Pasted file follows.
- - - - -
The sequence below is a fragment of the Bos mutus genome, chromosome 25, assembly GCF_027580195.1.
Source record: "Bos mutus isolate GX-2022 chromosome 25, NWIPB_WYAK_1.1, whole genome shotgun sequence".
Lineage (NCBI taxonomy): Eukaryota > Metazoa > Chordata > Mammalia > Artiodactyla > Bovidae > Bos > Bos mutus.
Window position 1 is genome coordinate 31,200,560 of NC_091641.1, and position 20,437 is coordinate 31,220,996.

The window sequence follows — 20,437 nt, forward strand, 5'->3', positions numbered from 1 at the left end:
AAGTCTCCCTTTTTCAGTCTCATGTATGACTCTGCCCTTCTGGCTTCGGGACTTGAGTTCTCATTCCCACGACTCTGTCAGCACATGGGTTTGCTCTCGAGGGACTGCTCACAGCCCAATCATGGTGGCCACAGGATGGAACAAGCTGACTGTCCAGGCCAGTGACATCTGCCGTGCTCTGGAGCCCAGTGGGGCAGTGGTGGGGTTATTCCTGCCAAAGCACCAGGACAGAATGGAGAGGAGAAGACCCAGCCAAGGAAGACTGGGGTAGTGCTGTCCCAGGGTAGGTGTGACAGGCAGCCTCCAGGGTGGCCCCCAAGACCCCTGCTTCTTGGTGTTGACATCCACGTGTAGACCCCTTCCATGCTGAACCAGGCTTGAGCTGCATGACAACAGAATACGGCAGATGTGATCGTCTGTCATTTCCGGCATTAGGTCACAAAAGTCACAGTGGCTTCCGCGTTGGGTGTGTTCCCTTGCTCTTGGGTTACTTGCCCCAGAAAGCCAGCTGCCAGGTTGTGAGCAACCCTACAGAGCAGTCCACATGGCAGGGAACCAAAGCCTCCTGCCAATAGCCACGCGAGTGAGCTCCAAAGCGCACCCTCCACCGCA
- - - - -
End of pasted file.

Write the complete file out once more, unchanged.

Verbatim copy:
The sequence below is a fragment of the Bos mutus genome, chromosome 25, assembly GCF_027580195.1.
Source record: "Bos mutus isolate GX-2022 chromosome 25, NWIPB_WYAK_1.1, whole genome shotgun sequence".
Lineage (NCBI taxonomy): Eukaryota > Metazoa > Chordata > Mammalia > Artiodactyla > Bovidae > Bos > Bos mutus.
Window position 1 is genome coordinate 31,200,560 of NC_091641.1, and position 20,437 is coordinate 31,220,996.

The window sequence follows — 20,437 nt, forward strand, 5'->3', positions numbered from 1 at the left end:
AAGTCTCCCTTTTTCAGTCTCATGTATGACTCTGCCCTTCTGGCTTCGGGACTTGAGTTCTCATTCCCACGACTCTGTCAGCACATGGGTTTGCTCTCGAGGGACTGCTCACAGCCCAATCATGGTGGCCACAGGATGGAACAAGCTGACTGTCCAGGCCAGTGACATCTGCCGTGCTCTGGAGCCCAGTGGGGCAGTGGTGGGGTTATTCCTGCCAAAGCACCAGGACAGAATGGAGAGGAGAAGACCCAGCCAAGGAAGACTGGGGTAGTGCTGTCCCAGGGTAGGTGTGACAGGCAGCCTCCAGGGTGGCCCCCAAGACCCCTGCTTCTTGGTGTTGACATCCACGTGTAGACCCCTTCCATGCTGAACCAGGCTTGAGCTGCATGACAACAGAATACGGCAGATGTGATCGTCTGTCATTTCCGGCATTAGGTCACAAAAGTCACAGTGGCTTCCGCGTTGGGTGTGTTCCCTTGCTCTTGGGTTACTTGCCCCAGAAAGCCAGCTGCCAGGTTGTGAGCAACCCTACAGAGCAGTCCACATGGCAGGGAACCAAAGCCTCCTGCCAATAGCCACGCGAGTGAGCTCCAAAGCGCACCCTCCACCGCA